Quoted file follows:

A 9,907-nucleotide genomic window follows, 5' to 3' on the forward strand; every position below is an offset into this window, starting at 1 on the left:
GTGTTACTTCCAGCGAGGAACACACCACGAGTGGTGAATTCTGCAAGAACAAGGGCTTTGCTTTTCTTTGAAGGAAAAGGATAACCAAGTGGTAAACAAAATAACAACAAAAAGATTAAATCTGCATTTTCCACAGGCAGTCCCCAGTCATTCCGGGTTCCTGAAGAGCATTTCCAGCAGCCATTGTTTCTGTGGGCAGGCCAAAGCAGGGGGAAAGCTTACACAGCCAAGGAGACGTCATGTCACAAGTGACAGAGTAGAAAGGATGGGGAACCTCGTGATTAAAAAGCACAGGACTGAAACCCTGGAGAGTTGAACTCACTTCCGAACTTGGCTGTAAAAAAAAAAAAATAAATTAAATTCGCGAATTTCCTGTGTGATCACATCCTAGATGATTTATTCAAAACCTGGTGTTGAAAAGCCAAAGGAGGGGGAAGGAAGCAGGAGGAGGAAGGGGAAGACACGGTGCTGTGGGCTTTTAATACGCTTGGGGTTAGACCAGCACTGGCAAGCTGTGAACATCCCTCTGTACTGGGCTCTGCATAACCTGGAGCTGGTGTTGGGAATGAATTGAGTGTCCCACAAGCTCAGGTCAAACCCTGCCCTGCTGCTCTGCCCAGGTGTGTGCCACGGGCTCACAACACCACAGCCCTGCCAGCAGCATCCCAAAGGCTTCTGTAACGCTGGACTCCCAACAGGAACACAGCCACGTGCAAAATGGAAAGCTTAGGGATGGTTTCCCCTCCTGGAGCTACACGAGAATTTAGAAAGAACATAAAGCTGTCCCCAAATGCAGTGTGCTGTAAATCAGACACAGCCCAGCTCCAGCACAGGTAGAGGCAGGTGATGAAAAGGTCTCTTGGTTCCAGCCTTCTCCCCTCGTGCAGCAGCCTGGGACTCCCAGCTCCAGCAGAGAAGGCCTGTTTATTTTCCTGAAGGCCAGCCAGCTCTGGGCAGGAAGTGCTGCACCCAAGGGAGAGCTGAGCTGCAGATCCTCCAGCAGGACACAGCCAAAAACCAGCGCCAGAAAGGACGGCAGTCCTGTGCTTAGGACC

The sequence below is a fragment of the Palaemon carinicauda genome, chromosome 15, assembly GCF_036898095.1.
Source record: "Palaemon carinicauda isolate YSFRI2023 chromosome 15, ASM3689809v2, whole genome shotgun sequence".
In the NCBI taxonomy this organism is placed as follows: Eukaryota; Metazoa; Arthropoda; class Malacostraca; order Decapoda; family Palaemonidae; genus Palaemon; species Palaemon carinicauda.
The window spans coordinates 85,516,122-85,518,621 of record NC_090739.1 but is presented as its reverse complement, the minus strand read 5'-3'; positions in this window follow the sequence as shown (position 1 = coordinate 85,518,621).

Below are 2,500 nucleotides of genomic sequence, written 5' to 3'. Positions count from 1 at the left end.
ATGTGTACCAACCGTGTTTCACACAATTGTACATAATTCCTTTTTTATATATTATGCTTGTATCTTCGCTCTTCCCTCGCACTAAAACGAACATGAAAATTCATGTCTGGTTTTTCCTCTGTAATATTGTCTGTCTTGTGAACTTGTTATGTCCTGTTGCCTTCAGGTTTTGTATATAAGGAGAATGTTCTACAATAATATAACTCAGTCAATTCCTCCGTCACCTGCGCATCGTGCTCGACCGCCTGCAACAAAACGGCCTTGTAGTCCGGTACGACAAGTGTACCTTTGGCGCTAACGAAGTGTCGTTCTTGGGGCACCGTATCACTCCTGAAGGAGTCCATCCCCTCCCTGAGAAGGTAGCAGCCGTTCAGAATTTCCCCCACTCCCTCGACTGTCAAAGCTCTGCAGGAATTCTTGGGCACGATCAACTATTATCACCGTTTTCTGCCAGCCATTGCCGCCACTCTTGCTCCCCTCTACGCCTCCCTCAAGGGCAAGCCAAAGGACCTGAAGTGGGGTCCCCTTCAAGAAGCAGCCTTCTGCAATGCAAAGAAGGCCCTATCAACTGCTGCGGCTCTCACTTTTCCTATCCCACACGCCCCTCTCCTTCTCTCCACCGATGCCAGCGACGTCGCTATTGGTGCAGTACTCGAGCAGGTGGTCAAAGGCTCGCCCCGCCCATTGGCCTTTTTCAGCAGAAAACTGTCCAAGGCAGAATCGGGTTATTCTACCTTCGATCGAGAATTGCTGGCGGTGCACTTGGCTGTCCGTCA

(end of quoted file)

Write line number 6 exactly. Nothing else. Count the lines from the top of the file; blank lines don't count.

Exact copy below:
The window spans coordinates 85,516,122-85,518,621 of record NC_090739.1 but is presented as its reverse complement, the minus strand read 5'-3'; positions in this window follow the sequence as shown (position 1 = coordinate 85,518,621).